New research from the University of Massachusetts Boston reveals that mosquitos that lack beneficial bacteria are more likely to carry the West Nile virus, which sickened more than 2,000 people in the United States last year. Furthermore, climate change may be contributing to a lack of microbiota in mosquitos. Assistant Professor of Biology Doug Woodhams collaborated with Eva Novakova of the University of South Bohemia in the Czech Republic, on a new paper on this topic that was published in the April 2017 edition of Frontiers in Microbiology.
Woodhams and a team of researchers sampled mosquitos over three years in southern Ontario, examining all the bacteria found on their bodies. The mosquitos which lacked the naturally occurring Wolbachia bacteria were more likely to carry West Nile. The scientists postulate that Wolbachia helps protect mosquitos from diseases, which in turn prevents them from spreading those diseases to humans.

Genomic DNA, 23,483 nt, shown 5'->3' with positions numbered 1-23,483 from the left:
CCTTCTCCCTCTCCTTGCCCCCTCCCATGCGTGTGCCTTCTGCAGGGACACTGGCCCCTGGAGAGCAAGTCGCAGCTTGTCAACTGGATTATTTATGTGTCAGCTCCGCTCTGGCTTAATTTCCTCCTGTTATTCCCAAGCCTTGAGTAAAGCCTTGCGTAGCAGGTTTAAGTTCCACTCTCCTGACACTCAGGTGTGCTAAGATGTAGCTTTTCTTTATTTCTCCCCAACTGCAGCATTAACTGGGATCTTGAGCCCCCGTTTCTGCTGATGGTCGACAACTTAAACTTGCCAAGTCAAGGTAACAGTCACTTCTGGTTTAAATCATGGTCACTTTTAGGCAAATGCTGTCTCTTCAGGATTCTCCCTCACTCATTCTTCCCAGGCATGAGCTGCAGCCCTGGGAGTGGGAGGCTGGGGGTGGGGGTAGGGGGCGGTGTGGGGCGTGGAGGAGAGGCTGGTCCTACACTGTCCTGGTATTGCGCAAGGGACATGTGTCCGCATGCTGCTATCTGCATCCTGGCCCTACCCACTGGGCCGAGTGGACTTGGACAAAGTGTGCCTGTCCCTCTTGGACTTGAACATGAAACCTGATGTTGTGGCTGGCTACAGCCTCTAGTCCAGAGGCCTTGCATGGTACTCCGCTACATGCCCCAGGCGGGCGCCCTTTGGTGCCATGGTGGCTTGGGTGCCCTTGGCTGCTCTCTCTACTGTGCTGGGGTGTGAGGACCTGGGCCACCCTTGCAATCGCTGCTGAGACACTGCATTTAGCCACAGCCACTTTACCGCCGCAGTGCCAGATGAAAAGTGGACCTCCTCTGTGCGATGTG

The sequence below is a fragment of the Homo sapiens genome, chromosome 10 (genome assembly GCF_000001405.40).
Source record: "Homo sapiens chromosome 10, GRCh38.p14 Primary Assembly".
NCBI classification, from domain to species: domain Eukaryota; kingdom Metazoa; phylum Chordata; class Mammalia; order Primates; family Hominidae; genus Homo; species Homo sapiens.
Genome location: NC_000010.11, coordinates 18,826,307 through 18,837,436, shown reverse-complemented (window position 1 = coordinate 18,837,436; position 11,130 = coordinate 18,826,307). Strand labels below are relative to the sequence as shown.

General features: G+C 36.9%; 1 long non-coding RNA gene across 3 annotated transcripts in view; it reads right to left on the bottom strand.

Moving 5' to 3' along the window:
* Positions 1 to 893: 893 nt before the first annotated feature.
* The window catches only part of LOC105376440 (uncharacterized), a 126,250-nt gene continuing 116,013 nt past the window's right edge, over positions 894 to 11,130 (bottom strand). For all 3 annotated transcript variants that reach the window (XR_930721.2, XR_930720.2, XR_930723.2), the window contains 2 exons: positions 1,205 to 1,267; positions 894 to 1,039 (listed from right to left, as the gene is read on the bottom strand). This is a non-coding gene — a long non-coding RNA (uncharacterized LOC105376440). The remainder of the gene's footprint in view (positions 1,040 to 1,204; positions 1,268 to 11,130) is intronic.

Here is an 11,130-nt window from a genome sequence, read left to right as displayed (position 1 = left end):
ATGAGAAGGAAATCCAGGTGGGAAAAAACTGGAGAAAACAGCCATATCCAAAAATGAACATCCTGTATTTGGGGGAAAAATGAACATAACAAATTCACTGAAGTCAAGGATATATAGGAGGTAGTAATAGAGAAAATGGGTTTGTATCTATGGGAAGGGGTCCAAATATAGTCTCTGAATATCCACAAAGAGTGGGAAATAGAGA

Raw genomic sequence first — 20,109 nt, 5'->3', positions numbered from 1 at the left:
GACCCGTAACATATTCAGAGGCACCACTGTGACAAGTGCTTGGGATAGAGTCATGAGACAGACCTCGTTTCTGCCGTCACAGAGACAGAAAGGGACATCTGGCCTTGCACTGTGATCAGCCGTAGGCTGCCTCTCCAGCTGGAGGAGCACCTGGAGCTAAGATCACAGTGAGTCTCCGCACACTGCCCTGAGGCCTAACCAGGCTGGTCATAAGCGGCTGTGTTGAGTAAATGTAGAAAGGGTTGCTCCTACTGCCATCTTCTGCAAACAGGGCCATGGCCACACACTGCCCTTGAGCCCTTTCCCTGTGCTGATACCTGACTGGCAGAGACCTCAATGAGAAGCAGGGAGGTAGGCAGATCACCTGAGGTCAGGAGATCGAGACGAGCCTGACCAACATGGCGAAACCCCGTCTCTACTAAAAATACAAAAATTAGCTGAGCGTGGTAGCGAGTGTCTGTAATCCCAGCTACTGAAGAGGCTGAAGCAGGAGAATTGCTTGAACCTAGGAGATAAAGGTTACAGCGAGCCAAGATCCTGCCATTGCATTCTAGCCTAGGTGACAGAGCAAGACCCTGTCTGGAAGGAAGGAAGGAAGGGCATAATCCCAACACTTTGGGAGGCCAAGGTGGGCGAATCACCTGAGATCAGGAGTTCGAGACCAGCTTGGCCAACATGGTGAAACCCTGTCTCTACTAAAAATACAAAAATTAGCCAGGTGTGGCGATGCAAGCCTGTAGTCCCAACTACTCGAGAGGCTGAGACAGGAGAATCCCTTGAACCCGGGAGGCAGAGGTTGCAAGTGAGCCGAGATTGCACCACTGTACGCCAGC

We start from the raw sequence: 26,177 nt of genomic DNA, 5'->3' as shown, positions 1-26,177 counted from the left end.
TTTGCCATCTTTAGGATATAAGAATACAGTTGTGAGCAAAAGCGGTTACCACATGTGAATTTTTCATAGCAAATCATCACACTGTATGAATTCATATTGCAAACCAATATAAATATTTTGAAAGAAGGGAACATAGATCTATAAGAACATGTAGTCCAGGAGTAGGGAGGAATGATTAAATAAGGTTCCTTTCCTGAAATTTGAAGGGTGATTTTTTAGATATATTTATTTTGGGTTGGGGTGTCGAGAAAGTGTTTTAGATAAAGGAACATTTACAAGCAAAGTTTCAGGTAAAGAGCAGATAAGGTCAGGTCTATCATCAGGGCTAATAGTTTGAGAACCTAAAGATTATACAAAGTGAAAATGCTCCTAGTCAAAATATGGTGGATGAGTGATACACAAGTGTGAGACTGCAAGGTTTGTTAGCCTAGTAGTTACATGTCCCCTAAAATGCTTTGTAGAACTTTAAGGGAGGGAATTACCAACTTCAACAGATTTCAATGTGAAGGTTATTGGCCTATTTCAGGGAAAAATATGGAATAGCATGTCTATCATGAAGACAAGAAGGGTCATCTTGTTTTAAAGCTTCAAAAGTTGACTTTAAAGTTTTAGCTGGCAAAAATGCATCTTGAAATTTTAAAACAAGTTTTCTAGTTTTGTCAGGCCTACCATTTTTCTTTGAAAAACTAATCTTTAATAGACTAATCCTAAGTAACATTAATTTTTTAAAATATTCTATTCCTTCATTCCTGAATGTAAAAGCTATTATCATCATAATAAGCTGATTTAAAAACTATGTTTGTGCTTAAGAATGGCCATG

Woodhams also found that Wolbachia populations decrease as the temperature spikes. This is one reason that West Nile cases often increase in August, when temperatures are at their peak. Climate change also has an impact on Wolbachia bacteria--if there are too many warm days early in the season, there will be less Wolbachia to protect mosquitos.
This research could open up a new avenue for public health officials to prevent mosquito-borne illnesses like West Nile. Many health agencies use larvicide in still bodies of water to reduce the mosquito population. Adding a probiotic to water where mosquitos breed might encourage the growth of protective bacteria, and prevent mosquitos from becoming vectors for deadly diseases. A probiotic would help mosquitos' resistance to disease the same way that eating yogurt helps humans stay healthy.
“Mosquitos are becoming resistant to the pesticides we use. If we can make sure that those mosquitos that survive are healthy, we can avoid the spread of disease to humans,” said Woodhams.